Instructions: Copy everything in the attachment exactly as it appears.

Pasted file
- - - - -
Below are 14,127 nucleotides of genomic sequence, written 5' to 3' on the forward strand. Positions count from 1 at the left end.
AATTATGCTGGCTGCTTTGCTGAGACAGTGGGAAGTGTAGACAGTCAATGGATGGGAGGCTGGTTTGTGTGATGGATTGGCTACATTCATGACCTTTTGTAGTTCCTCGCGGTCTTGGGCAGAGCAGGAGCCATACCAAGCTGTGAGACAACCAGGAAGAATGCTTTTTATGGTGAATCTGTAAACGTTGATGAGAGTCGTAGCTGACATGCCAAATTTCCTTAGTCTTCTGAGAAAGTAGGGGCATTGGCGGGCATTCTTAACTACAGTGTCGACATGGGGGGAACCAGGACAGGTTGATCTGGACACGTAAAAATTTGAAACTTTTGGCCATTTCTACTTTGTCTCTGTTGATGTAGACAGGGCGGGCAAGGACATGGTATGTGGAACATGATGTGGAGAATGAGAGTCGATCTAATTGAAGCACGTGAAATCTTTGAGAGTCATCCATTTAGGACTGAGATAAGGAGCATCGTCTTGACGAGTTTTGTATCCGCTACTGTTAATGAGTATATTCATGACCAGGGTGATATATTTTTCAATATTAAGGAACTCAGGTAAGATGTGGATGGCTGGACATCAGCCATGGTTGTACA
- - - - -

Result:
Below are 14,127 nucleotides of genomic sequence, written 5' to 3' on the forward strand. Positions count from 1 at the left end.
AATTATGCTGGCTGCTTTGCTGAGACAGTGGGAAGTGTAGACAGTCAATGGATGGGAGGCTGGTTTGTGTGATGGATTGGCTACATTCATGACCTTTTGTAGTTCCTCGCGGTCTTGGGCAGAGCAGGAGCCATACCAAGCTGTGAGACAACCAGGAAGAATGCTTTTTATGGTGAATCTGTAAACGTTGATGAGAGTCGTAGCTGACATGCCAAATTTCCTTAGTCTTCTGAGAAAGTAGGGGCATTGGCGGGCATTCTTAACTACAGTGTCGACATGGGGGGAACCAGGACAGGTTGATCTGGACACGTAAAAATTTGAAACTTTTGGCCATTTCTACTTTGTCTCTGTTGATGTAGACAGGGCGGGCAAGGACATGGTATGTGGAACATGATGTGGAGAATGAGAGTCGATCTAATTGAAGCACGTGAAATCTTTGAGAGTCATCCATTTAGGACTGAGATAAGGAGCATCGTCTTGACGAGTTTTGTATCCGCTACTGTTAATGAGTATATTCATGACCAGGGTGATATATTTTTCAATATTAAGGAACTCAGGTAAGATGTGGATGGCTGGACATCAGCCATGGTTGTACA